By John Jameson
Catching a bundle of bluegill fish is quite the victory after a long day of fishing, and knowing how to fillet bluegill properly can make the experience much more enjoyable. If you know what you’re doing and have the right tools at hand, field dressing and filleting your bluegill right there on the shore side can be a quick and easy task and also provide you a meal within minutes if you’re planning to eat your catch
There are two different methods of how to fillet bluegill. The first is the standard method used by most fishermen, which can be accomplished in a matter of minutes. The alternative method, known as the “no ribs” method, is more complex than the traditional method to create a prettier, more professional looking cut, even if you are an amateur fisherman.
Whether you plan to utilize the traditional method or the alternative method for field dressing your bluegill and filleting the fish, you will need a sharp knife, like a Havalon knife, in order to create the cleanest cuts. By utilizing a sharp knife, you will also be able to keep more meat from these small fish than with a standard fishing knife. It is important to keep this in mind as you select a knife for cleaning and filleting each fish.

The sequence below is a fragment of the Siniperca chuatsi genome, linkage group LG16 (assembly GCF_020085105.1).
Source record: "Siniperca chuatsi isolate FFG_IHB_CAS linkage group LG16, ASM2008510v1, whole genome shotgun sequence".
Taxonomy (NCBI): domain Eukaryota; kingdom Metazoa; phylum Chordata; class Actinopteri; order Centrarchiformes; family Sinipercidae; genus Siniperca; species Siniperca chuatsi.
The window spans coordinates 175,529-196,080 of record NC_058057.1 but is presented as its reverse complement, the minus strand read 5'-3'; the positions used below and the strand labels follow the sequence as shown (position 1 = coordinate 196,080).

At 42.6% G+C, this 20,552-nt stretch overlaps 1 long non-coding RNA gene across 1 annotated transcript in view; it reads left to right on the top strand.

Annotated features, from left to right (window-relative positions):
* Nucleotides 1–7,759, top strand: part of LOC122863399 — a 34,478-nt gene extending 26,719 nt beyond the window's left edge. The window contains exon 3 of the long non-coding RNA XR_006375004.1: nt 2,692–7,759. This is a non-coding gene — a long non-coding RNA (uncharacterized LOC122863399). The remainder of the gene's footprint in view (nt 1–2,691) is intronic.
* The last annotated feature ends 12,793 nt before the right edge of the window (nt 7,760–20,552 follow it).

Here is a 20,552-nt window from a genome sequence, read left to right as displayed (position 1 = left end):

If you elect to utilize the standard filleting method, you will need a flat solid surface and a sharp knife to complete the task. Then follow these steps to create a perfect bluegill fillet:
- Place your fish on a hard, flat surface and run your sharp blade from the edge of the gills down the bone plate on the bluegill’s side at a diagonal
- Continue cutting when you reach the spine, but change directions and slice towards the fish’s tail, cutting through the rib bones as you slice down the fish; you should make sure that your knife slices through the entire width of your fillet to ensure complete separation of both fillets during the process
- To remove the ribs on your fillet, lay the fillet bones-side-up on the hard, flat surface, and slide your sharp knife in between the rib bones and the meat
- Gently lift your knife at a slight angle and begin moving the knife to lift the ribs away, being careful not to slice up the nicely cut fillet with the knife
The alternative method for filleting a bluegill is accomplished in much the same way as the traditional method. The major difference is that in the traditional method, you will not slice through the rib bones as you slice the fish. In this method, you will slice only halfway through the fillet until you pass the fish’s stomach and then you will slice all the way through to the tail. Then you will hold up the fish by its tail and remove the fillets in a downward slicing stroke.
In either method, you will need to decide whether you want to remove the skins of the fish during this process or leave them intact. Removing the skin is a simple process and requires only the use of a sharp knife, like a Havalon knife. While the body of the fish is still intact, hold up your bluegill by the tail, slide the blade in between the skin and the meat and slice downward to remove the skin.
Additionally, the bones of the bluegill are brittle and part of knowing how to fillet bluegill is remembering to keep an eye out for rogue bones.
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